7 Asian Condiments You Definitely Need in Your Life
These spreads and sauces pack a flavorful punch — and there are tons of clever ways to use them.
Photo By: Z. Kruger
Get Ready for Flavor
If you’re mystified by the jars lining the Asian aisle at the grocery store, we’re here to help. Consider this your essential primer to those enticing sauces and spreads — plus easy ideas for using them in your everyday cooking.
What It Is: A chunky, complex Indonesian chile sauce. It combines ground fresh chiles (cayenne and habanero are common) garlic, ginger, lime juice or vinegar, and sometimes shrimp paste. Spicier and more sour than its cousin Sriracha, sambal oelek is primarily used in cooking but also serves as a table condiment.
How to Use It: Add it to soups, noodles or anything that could use a kick. Stir it into mayonnaise for a sandwich spread. Flavor braising liquid with it — it’s particularly delicious with pork.
What It Is: A thick, dark sauce that is a fundamental flavor in Cantonese Chinese cooking. Making it starts by boiling oysters in water until they are reduced to a thick broth, and then adding salt, sugar, caramel and cornstarch. Salty and sweet, with tons of umami flavor, oyster sauce offers depth and richness to everything it touches.
How to Use It: Traditionally it’s drizzled over steamed greens, but you can turn it into a handy all-purpose sauce by thinning it with water or chicken stock and then whisking in some melted butter.
What It Is: A salty, funky, umami-rich sauce used throughout Southeast Asia, where it plays a role similar to that of soy sauce. Fish sauce is made from anchovies fermented in brine, then pressed, strained and left to age. The end product is pungent to the nose but mild on the palate. When cut with other flavors (like citrus), it sits in the background but just makes everything taste better.
How to Use It: Mix it with citrus juice, sugar, garlic and ginger to create a tangy dipping sauce. Add drops to rice, soups and stir-fries for a salty-savory kick.
What It Is: A sweet, tangy and rich Chinese bean sauce (made from fermented soybeans, garlic, sugar and vinegar), so thick that it’s almost a paste. It’s primarily found with grilled and roasted meats — most famously as an accompaniment to Peking duck and mu shu pork.
How to Use It: It’s a great base for dipping sauces: Mix with peanut butter, lime juice and soy sauce, and thin with water (or simply thin with water and add rice vinegar to taste). You can also slather it on crepes or tortillas, and then wrap grilled or barbecued meats in them.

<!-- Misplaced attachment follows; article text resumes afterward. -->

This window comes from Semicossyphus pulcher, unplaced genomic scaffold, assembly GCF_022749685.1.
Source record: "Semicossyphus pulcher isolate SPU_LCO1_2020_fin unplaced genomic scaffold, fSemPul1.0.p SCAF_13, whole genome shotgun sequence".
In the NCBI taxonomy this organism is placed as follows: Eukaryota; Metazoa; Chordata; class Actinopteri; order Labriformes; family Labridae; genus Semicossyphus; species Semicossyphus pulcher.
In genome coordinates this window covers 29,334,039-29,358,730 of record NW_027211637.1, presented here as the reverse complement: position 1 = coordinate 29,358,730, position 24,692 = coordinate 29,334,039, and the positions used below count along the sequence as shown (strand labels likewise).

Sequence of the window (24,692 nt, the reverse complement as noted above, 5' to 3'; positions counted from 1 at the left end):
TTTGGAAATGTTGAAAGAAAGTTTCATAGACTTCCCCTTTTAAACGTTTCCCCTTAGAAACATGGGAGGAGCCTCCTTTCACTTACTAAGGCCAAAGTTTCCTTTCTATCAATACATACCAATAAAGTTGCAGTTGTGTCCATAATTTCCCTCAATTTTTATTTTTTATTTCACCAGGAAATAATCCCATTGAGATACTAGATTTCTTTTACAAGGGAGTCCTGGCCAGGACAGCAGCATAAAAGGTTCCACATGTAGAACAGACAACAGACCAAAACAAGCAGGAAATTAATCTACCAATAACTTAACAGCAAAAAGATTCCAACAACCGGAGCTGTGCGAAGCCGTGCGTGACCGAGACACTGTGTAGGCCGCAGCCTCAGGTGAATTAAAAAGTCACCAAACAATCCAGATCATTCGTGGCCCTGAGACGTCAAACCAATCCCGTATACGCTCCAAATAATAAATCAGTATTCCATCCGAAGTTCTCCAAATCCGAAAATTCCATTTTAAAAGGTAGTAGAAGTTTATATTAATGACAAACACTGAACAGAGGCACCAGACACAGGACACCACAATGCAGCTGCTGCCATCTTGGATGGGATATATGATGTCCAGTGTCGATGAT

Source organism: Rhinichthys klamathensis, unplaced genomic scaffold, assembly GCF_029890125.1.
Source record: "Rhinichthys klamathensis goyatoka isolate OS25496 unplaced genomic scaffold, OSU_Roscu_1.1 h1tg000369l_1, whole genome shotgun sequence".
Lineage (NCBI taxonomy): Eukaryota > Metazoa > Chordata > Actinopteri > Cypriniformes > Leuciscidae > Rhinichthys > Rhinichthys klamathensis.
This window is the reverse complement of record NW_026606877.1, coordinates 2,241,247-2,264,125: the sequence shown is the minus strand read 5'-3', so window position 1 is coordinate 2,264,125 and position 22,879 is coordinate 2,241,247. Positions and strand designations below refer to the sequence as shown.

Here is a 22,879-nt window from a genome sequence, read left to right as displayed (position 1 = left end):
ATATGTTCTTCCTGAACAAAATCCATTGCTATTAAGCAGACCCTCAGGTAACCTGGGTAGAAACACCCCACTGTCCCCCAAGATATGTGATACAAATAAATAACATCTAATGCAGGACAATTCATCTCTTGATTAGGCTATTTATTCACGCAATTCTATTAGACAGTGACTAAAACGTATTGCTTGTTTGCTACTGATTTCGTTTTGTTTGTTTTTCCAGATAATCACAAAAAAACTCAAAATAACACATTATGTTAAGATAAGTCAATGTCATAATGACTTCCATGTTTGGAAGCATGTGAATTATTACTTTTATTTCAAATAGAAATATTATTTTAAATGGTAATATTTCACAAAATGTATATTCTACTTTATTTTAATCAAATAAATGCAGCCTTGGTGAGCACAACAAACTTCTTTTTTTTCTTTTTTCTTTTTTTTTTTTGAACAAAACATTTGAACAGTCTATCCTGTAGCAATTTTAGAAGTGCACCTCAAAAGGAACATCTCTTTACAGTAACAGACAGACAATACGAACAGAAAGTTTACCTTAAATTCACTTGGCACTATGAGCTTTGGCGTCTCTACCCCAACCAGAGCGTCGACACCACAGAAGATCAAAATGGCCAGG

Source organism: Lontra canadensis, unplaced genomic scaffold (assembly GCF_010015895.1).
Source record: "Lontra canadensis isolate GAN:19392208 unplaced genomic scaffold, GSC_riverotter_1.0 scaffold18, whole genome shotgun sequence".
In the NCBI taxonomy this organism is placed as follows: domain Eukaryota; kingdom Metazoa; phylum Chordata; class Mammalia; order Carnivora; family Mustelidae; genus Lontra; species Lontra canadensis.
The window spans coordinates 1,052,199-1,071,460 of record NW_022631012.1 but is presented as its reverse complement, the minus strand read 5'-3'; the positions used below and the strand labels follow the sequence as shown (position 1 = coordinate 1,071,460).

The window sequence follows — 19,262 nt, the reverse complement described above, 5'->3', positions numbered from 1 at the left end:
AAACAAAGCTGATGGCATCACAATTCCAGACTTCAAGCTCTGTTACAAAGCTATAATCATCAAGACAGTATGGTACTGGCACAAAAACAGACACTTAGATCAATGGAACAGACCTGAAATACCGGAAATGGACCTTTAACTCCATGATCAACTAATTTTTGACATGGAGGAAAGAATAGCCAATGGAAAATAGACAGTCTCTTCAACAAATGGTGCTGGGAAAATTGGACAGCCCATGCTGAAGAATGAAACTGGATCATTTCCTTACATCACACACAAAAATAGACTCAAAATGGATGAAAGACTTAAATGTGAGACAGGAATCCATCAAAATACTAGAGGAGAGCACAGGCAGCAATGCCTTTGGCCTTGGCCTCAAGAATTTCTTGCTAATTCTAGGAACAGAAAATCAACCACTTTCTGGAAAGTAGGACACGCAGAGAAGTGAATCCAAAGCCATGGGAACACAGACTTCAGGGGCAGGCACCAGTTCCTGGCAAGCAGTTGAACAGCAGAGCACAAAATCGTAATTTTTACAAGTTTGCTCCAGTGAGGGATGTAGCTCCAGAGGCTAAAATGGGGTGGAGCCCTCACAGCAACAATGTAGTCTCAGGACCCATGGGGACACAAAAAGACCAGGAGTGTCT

What It Is: A sweet-sour Chinese condiment made from plums, sugar, vinegar and ginger — you might also know it as duck sauce (though, depending on where you live, you might argue otherwise). Plum sauce is a traditional partner for deep-fried foods, such as egg rolls. It's also great with roast chicken, makes a nice glaze for pork and, of course, goes well with duck.
How to Use It: It’s perfect alone for dipping, but you can also mix it with rice vinegar and peanut oil to make a vinaigrette.
What It Is: A salty-savory, faintly sweet paste made from fermented soybeans and (sometimes) rice or barley. One of the pillars of Japanese cuisine, miso is incredibly versatile in the kitchen, as it has a knack for lending unobtrusive depth to almost anything.
How to Use It: Stir into hot soup (but don’t boil it, as too-high heat can ruin the flavor and aroma). Mix it with softened butter and some rice vinegar to create a glaze for meats and vegetables. Thin with water and combine with rice vinegar, sugar and sesame oil to make a salad dressing (or use a little less water and you've got a dip). Try it in place of salt in meatballs or tomato sauces.
What It Is: A brick-red Korean paste made from soybeans fermented with red chiles, rice and salt. Both salty and sweet, aggressively spicy and pungent, gochujang is a true umami-packed flavor bomb — so use it sparingly. It particularly shines as a flavor base for stews and in marinades for beef and pork.
How to Use It: Stir into rice or noodles. Add to barbecue sauces and dressings (Foodie Call star Justin Warner topped his twist on a bibimbap with it). Choose it to make a compound butter for steak.